Saturday, October 20, 2012

The On Going Gluten Battle and IBS

I was pretty lucky when it came to Irritable Bowel Syndrome (IBS).  It had never been a huge issue for me before or after my Fibromyalgia diagnoses.  I was always a relatively steady weight and I didn't have a lot of problems with constipation as far as pain was concerned.

But lately it's been a different story.  Now before I go into my story, I must say that I was never what I considered a healthy weight during my late teens and twenties.  I weighed at best 110 pounds.  My height is 5'4 and 3/4" so I wasn't severely underweight but I did push that at 20 when I weighed in at 92 pounds.  I had reasons for that weight loss and I'll delve into that era of my life one day, but this isn't the day.

My weight, at now, 120 pounds, was never really a huge issue before but it was shifting to my belly, hips, thighs, and fingers.  I wasn't completely alarmed at first because I figured my age (39) and stress might have something to do with it.  The weight shift (and I must stress that it was a shift and NOT gain) started to make things uncomfortable for me when it became hard to wear button-flied pants or jeans.  I was okay with sweat pants or the roomy grandma pants, but skinny jeans were out of the question. 

I tried to ignore the bloat and I was good at dismissing the painful gas and constant constipation because I thought it would just go away.  Two weeks went by and I wasn't experiencing any relief.  My pants were getting harder and harder to fit into and I nearly cried the day I was supposed to go out to my soon-to-be sister in-law's bachelorette party because I couldn't find anything that fit until I finally broke down and took a trip to the mall to buy a new pair of pants.

After I had recovered from the shopping ordeal I had decided to do a little research into my mysterious bloat.  I looked at the symptoms of IBS and they seem to fit the bill when it comes to my floating weigh bloat and painful stomach cramps but we shall see if a doctor feels as I do.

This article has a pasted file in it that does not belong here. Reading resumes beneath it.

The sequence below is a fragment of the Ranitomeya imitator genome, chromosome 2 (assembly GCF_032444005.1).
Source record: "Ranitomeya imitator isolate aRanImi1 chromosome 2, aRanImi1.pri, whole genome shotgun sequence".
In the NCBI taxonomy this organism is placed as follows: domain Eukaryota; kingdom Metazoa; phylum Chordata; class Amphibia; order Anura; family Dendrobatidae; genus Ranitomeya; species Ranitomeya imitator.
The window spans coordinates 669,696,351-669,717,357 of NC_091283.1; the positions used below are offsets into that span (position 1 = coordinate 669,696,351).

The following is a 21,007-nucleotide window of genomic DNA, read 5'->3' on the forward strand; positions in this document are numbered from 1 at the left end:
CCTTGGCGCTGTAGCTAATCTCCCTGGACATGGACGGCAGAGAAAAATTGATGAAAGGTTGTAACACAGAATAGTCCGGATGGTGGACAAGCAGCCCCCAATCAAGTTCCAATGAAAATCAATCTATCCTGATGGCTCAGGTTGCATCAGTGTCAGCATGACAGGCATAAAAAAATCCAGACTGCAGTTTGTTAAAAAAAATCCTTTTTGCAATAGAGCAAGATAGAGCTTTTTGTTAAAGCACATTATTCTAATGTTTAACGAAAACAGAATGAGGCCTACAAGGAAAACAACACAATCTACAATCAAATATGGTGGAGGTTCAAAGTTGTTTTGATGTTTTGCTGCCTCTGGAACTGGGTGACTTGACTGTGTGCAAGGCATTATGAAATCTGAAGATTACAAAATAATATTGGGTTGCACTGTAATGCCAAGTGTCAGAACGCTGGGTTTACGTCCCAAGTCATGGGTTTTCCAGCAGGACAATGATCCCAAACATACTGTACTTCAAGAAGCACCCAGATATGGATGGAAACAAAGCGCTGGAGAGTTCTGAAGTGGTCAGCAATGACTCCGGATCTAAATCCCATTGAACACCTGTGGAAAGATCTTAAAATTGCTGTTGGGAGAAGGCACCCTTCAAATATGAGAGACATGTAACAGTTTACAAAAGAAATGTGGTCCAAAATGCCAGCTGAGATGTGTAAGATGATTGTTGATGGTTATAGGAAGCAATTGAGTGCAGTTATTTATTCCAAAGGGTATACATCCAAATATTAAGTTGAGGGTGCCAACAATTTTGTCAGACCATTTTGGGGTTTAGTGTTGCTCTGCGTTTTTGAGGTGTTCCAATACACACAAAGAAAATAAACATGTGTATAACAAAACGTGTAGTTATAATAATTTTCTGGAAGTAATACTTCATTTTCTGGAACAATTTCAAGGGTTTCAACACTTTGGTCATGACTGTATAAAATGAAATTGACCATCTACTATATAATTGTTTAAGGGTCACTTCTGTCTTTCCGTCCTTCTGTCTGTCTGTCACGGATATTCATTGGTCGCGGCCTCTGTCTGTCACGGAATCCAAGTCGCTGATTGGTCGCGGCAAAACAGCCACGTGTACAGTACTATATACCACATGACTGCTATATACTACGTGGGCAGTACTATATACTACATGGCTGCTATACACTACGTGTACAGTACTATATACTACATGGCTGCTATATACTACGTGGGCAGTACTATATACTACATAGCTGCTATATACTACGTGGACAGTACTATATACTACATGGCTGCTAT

Having said that, you all know that a naturalistic diet has always been big with me, but I was shocked to see wheat on the good list for IBS.  I know many Fibromyalgia sufferers find it hard to consume wheat.  Eczema sufferers also find it hard too.  And many IBS sufferers tend to either have or develop Fibromyalgia.  Eczema or other common skin disorders have been present in Fibro patients but I don't believe it is as common as IBS since 30-70 percent of Fibro patients suffer from IBS.

Wheat is tough on Fibro because it's pretty much processed.  Some of it is Genetically Modified, some of it is bleached and refined (processed), and some of it is just not what grandma used to grow.  Now, I'm not saying that wheat is incredibly bad-- quite the contrary-- it's not.  Wheat has it's place.  BUT it is incredibly overused in today's American foods.  You find it in soups, salad dressings, breads, pastas, and in some cases, meat dishes.  It's almost nearly impossible to completely avoid it unless you are an incredibly diligent label reader or you go completely vegan.

Wheat and I have a love-hate relationship.  I love to eat pasta, bread, and everything else that's wheat, but my body hates it. My body is nice enough to show me from time to time exactly how much it hates it.  My eczema had been so bad lately that I found it hard to completely open my right hand due to the rash, redness, bleeding, swelling, irritation, and pain from my eczema.  It was horrible.  I knew the worst thing I could do was scratch, but I honestly couldn't help it.  The itch drove me so insane that there were days when I wondered if cutting off my arm would give me the relief I so desperately was seeking.

Even though I had crazy thoughts, I still tried to be positive and found some help with books on the subject.  They helped me to know that a humidifer was good in the winter. Indoor greenery and flowering plants were nice to have along with gloves for dish washing.  And skin cream was a must.  But no matter how diligent I was in all of these things, the itch just wouldn't stop until my neighbor suggested I try to abstain from wheat. 

I tried this and my skin cleared up.  I was happy but staying off of wheat was hard.  I liked it too much so I found myself cheating-- A LOT.  Feeling hungry from my lack of wheat didn't help matters either.  So I quickly found myself going back to my favorite wheat pastas and breads.  My skin problems came back and so did my irritation with my complete lack of will power.  I tried to settle and adjust to my itch problem but IBS started knocking at my door and that landed me right back to square one.

While researching IBS I found two sites that stated certain whole grains like wheat might be hard for IBS sufferers to digest.  Having read that I decided to go back to my wheat-free diet.  I've been doing okay mostly but I've had a few slip ups here and there, especially the past two days while getting ready for my brother's wedding.  My uncle has been in town and I cheated and ate clam chowder.  I was shopping for my dress and wound up eating eggplant parm in Italian sandwich bread and I also drank a beer.  My slip ups have not caused me a lot of IBS pain, in fact, my bloat is almost completely gone at this point, but I have been itchy.